On May 11, the World Health Organization launched its global Decade of Action for Road Safety awareness campaign to build on the momentum of governments, industries, nongovernmental organizations and research institutions in preventing injuries from road traffic crashes. The Decade of Action aims to save 5 million lives from road traffic injuries over the next ten years.
Road traffic injuries are a global epidemic that reaches far and wide – from the busy streets of Baltimore to dimly lit alleys of Mumbai. More than two people die every minute on the world’s roads, which amounts to 1.3 million people every year. Although road traffic injuries have received little attention as a global public health problem, WHO predicts that road traffic injuries will become the world’s fifth leading cause of death by the year 2030.
Although the majority of these tragedies occur in low- and middle-income countries, the problem itself has no borders. According to the U.S. State Department, road traffic injuries are the top killer of healthy Americans traveling abroad. Here in the United States, motor vehicle crashes are the leading cause of death for people ages 5 to 34.
For years, research has focused on the benefits of road safety solutions and interventions around helmet wearing, speeding, drunk driving and seat belts. The Johns Hopkins International Injury Research Unit, whose faculty have been leaders in exploring the burden of road traffic injuries and potential interventions in developing countries, has made significant strides in these areas, most recently having joined the global community of World Health Organization Collaborating Centers. The Johns Hopkins International Injury Research Unit is also part of a the Road Safety in 10 Countries project, a five-year, $125 million initiative supported by Bloomberg Philanthropies that aims to improve road safety in 10 low- and middle-income countries.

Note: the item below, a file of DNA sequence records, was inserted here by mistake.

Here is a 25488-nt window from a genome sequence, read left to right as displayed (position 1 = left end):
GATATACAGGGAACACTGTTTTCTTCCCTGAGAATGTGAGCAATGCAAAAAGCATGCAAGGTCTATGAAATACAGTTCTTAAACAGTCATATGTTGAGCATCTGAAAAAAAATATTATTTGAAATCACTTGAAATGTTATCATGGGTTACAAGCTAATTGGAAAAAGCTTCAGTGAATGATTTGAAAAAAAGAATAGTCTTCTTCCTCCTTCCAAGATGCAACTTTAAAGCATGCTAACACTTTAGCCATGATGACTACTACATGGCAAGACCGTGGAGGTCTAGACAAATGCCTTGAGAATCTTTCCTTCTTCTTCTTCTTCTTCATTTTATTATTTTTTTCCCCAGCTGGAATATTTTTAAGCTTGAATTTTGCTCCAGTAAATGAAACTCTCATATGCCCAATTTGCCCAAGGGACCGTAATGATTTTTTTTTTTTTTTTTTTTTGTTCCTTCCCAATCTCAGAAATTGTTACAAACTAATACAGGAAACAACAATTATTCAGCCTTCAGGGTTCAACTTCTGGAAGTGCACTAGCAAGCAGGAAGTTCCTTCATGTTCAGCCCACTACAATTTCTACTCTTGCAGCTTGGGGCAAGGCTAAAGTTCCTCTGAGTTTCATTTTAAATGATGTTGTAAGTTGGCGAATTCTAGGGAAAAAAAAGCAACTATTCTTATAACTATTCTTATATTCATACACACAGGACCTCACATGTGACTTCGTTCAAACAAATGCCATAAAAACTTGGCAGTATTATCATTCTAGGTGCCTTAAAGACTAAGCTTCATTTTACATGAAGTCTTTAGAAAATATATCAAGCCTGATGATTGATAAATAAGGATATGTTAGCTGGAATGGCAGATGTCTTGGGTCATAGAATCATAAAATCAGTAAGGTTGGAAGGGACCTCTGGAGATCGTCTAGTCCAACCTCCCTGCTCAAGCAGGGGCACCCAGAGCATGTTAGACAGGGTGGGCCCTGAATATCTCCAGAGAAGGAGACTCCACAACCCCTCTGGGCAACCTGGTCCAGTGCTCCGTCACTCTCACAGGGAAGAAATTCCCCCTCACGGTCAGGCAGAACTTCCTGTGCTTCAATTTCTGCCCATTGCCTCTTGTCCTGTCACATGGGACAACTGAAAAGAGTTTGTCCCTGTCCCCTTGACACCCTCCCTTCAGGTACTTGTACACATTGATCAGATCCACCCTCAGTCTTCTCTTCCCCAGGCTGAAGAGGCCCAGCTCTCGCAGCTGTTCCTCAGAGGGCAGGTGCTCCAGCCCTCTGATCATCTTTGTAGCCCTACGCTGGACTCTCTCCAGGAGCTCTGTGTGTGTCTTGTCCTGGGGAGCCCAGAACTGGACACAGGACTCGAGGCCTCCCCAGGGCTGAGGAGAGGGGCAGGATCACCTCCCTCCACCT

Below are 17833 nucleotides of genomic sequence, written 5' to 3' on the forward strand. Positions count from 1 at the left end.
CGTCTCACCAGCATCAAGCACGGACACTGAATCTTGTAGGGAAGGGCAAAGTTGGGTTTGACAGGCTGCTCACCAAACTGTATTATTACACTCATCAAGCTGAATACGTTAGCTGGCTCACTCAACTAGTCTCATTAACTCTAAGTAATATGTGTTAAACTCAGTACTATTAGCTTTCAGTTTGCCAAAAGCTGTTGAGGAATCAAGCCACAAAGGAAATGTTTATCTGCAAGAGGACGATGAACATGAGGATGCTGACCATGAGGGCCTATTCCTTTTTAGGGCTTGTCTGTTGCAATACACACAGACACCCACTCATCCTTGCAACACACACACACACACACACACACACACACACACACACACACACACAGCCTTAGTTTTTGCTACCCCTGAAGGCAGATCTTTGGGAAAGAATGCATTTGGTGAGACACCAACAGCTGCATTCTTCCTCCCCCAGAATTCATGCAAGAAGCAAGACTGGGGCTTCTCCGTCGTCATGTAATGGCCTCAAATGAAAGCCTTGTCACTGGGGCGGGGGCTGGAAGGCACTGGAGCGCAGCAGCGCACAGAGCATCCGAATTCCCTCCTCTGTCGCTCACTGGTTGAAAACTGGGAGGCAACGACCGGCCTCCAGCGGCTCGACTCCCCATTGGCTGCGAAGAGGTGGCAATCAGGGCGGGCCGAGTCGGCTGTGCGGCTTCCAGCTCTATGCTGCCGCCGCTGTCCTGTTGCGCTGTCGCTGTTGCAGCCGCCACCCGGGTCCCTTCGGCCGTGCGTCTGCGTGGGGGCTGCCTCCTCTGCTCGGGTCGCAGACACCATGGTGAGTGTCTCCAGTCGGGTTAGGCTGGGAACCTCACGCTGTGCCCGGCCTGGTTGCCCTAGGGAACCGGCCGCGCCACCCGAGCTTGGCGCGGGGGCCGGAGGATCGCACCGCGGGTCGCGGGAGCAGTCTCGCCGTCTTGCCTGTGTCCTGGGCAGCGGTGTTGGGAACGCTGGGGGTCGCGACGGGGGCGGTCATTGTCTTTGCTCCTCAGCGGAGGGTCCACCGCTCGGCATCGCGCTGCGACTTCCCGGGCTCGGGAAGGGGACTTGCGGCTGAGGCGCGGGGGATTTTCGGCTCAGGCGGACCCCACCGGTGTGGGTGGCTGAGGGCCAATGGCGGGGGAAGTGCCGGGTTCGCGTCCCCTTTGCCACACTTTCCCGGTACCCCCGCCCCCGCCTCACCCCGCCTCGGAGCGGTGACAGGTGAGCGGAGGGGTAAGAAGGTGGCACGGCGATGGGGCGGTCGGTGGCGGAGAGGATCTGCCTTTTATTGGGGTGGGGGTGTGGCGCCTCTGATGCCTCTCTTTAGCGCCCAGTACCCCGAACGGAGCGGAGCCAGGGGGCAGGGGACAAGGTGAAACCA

The Johns Hopkins Center for Injury Research and Policy has a 25 year history of addressing road traffic injuries as a public health problem in the United States. Because of the Center’s emphasis on translation, the consequences of this research on practice and policy are considerable. For example, Center research demonstrated the significant reduction in crash risks as a result of stringent Graduated Driver Licensing (GDL) programs, information that has been used by state policymakers across the country to inform their novice driver policies. Center faculty were also among the first to demonstrate the safety impact of bicycle helmet laws and related education programs, and have developed programs designed to help senior drivers better self-regulate their driving, keeping them safer on the roads. Center programs also provide low-cost car safety seats to families in need.
For more information about the Bloomberg School’s continuing work in road safety, please contact the Johns Hopkins International Injury Research Unit and the Johns Hopkins Center for Injury Research and Policy.
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